Alan Dell

Calling Bucs season miraculous does team disservice

Despite what might be contrary to popular opinion, the Tampa Bay Buccaneers are not a miracle.

Miracles are unexplained happenings often attributed to some kind of divine intervention; like when you are down to your last dollar and find a winning lottery ticket. They are unplanned and defy logic.

It’s the impossible happening right before your eyes.

To say it’s a miracle that the Bucs are in the playoff conversation heading into the final weekend of the NFL season would be a disservice to head coach Raheem Morris and general manager Mark Dominik.

Call them scavengers, masters of deception or simply lucky; say the chances they took were born from courage or desperation. But if what they did is a miracle in your eyes, be cognizant that it is what they set out to do.

Dominik has gained a deserved reputation as a man who can scour through the other team’s throw-aways and turn a discard into an NFL-looking first-round pick without the expense.

He has done it all season, keeping alive a team that has been on life support with eight starters and a total of 13 players sent to injured reserve.

But Dominik and Morris are not just bagmen hanging outside somebody’s training camp waiting for the Grim Reaper to deal a death blow to someone they can bring back to life.

They have thick skin and will not allow themselves to be intimidated.

No two people bore the brunt of more jokes last year than Morris and Dominik. It was the Cub Scout and his Scout master trying to grow into Boy Scouts, if you listened to their critics.

They went about their business and were criticized for being naive.

Morris took Tony Dungy’s advice that you need a franchise quarterback to be a contender and selected Josh Freeman despite talk that he had a scatter-gun arm and was not the guy you risk your career on.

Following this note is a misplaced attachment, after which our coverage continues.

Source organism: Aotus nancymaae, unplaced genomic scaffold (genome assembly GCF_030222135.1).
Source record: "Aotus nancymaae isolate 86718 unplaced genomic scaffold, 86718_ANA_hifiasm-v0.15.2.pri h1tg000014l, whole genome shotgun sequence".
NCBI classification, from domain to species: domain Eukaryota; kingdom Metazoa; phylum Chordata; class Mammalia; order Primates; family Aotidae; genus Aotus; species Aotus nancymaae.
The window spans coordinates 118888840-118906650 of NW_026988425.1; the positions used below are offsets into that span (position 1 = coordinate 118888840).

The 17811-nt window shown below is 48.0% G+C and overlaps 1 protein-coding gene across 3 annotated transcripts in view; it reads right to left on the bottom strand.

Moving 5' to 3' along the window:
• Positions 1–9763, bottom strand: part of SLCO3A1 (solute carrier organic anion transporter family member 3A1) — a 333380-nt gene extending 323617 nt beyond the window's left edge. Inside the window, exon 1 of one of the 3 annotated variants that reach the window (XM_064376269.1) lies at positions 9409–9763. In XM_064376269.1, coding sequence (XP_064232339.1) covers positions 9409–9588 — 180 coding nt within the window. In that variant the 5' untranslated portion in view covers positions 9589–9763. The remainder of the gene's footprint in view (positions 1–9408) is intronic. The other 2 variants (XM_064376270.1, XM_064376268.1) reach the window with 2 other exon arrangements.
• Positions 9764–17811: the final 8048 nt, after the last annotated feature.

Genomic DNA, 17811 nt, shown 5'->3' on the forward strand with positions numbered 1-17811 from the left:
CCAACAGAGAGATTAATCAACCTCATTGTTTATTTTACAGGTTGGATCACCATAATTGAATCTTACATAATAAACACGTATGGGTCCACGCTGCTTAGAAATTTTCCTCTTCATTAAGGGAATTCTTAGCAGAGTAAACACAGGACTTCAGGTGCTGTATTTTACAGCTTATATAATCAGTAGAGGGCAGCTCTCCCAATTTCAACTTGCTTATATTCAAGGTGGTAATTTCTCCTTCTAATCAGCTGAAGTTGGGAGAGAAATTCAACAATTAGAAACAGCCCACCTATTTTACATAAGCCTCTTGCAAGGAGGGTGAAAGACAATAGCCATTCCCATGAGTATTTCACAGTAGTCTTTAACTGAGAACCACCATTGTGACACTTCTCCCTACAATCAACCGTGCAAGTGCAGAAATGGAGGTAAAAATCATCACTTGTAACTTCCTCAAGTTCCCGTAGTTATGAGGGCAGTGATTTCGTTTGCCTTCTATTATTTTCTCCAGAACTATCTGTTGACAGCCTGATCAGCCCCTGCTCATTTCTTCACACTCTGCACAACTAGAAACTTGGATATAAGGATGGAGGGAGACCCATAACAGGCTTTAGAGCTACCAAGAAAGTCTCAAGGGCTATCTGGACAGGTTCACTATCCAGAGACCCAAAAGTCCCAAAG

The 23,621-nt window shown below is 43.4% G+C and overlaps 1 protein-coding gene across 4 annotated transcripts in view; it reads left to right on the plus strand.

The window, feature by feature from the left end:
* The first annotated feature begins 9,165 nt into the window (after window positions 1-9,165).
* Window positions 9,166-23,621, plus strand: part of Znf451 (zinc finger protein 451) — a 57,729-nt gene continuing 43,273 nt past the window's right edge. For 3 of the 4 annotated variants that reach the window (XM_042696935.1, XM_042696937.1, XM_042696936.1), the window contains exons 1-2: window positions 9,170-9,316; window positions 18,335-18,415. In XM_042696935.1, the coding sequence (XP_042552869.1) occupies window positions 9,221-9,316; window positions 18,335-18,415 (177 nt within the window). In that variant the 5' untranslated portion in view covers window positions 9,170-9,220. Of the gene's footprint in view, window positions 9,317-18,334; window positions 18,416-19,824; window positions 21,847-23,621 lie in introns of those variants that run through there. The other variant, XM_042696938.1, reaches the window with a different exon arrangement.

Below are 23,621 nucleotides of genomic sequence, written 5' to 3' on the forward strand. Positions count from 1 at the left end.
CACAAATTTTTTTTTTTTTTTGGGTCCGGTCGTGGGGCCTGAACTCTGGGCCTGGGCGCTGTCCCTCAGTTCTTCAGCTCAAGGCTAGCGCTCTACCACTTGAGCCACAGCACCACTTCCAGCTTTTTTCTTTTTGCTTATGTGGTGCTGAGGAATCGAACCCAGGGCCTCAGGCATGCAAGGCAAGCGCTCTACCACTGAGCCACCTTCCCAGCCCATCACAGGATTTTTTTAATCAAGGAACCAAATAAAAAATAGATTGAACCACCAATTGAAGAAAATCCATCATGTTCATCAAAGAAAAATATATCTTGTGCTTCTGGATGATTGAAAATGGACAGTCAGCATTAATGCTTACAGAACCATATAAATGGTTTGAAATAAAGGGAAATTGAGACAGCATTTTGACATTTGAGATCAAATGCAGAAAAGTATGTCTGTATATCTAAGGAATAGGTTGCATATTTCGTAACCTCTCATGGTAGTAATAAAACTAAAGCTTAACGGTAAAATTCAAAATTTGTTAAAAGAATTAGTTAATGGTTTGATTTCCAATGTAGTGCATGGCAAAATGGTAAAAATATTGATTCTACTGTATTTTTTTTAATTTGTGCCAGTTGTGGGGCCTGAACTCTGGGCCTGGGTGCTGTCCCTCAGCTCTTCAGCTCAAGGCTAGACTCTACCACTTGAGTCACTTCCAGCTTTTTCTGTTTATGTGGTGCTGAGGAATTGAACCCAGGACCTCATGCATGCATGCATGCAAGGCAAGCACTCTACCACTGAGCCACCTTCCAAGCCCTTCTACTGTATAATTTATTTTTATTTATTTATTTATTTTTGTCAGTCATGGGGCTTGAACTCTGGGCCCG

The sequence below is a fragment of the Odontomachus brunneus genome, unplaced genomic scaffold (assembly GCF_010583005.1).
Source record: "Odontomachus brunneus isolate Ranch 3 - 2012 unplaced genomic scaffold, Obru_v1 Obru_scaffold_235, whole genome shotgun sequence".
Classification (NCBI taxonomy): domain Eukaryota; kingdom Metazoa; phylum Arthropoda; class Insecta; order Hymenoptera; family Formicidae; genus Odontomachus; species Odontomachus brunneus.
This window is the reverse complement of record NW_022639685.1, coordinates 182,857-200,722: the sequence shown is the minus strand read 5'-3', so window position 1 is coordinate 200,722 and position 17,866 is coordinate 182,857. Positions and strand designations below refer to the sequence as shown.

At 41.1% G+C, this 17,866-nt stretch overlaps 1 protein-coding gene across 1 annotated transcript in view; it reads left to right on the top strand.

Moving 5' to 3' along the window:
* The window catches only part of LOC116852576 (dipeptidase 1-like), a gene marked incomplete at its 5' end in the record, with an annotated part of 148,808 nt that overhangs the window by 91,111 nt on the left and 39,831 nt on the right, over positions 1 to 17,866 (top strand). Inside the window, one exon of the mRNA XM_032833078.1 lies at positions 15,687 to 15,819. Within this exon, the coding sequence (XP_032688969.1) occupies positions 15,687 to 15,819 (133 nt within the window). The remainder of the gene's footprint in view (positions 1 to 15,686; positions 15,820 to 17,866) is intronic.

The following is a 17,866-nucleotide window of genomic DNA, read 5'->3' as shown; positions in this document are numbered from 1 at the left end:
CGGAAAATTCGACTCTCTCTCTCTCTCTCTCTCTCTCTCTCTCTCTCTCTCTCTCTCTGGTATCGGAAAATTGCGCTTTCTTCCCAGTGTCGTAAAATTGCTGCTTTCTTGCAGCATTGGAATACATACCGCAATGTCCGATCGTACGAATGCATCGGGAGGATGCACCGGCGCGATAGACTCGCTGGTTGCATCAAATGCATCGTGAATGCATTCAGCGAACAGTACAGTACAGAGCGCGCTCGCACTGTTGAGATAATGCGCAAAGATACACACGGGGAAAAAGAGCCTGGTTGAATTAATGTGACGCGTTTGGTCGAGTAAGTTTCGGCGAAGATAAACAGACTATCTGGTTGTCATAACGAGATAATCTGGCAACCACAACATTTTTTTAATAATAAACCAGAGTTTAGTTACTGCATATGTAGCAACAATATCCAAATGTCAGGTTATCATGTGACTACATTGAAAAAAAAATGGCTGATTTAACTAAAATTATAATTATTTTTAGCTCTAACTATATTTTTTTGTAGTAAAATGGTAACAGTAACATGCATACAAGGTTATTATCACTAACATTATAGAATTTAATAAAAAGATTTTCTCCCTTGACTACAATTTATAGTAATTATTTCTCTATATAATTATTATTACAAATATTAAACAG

Morris didn’t flinch, but he thought it out.

He was not afraid to say what was on his mind just like he did at the beginning of this season when he talked about the race to 10 (victories). At 9-6, he may or may not get it Sunday at New Orleans, but isn’t that irrelevant? The new year will be two days old Sunday, and the Bucs will have a chance to make the playoffs.

Morris left himself open to ridicule when he traded away a first- and sixth-round pick so he could move up two spots and get Freeman at 17, afraid of the Broncos, who had the 18th pick. When then Denver coach Josh McDaniels later said he had no intention of taking the Kansas State quarterback, Raheem was portrayed as an overzealous individual involved in something way over his head.

Freeman, who threw 34 interceptions in three seasons at K-State, looked like another possible head trauma case when he declared on draft day that he was better than No. 1 pick Matthew Stafford and No. 5 pick Mark Sanchez.

This seemed like the makings of a funny farm, but Dominik and Morris kept going about their business collecting the players they deemed essential.

They selected people who frightened most teams away; high-risk individuals who seemed like they belonged in group therapy rather than on the practice field.

They took Mike Williams in the fourth round after 13 other receivers were chosen, believing his troublesome lifestyle at Syracuse would not accompany him to Tampa. People laughed and shook their head. A desperate duo these two must be, was the general belief.

They selected Aqib Talib despite cries from people around these parts that Southeast High/USF product Mike Jenkins was the better prospect and person.

Trouble seemed to be Talib’s most reliable companion. He was known for having a short fuse and getting into fights at the wrong time with the wrong people, including that scuffle he had with a teammate at a rookie symposium in 2008.

When the Tennessee Titans released LeGarrette Blount hoping to re-sign him to its taxi squad, Dominik was waiting pen in hand to claim another person perceived to be a therapeutic reclamation project.

Besides his infamous punch against Boise State linebacker Byron Hout that cost him nearly an entire at Oregon, Blount also lost his temper at Tennessee, throwing a punch at a Titans player during practice.

Now he and Williams and, of course, Freeman are key reasons the Bucs are still in the playoff conversation no matter how long the odds.

So you can call it a miracle if you like, or attribute it to the NFL’s generosity of giving weak teams weak schedules the following season as it did with the Bucs.

But the two guys responsible for creating this debate don’t care. They are in a race to 10, and how they get there is irrelevant.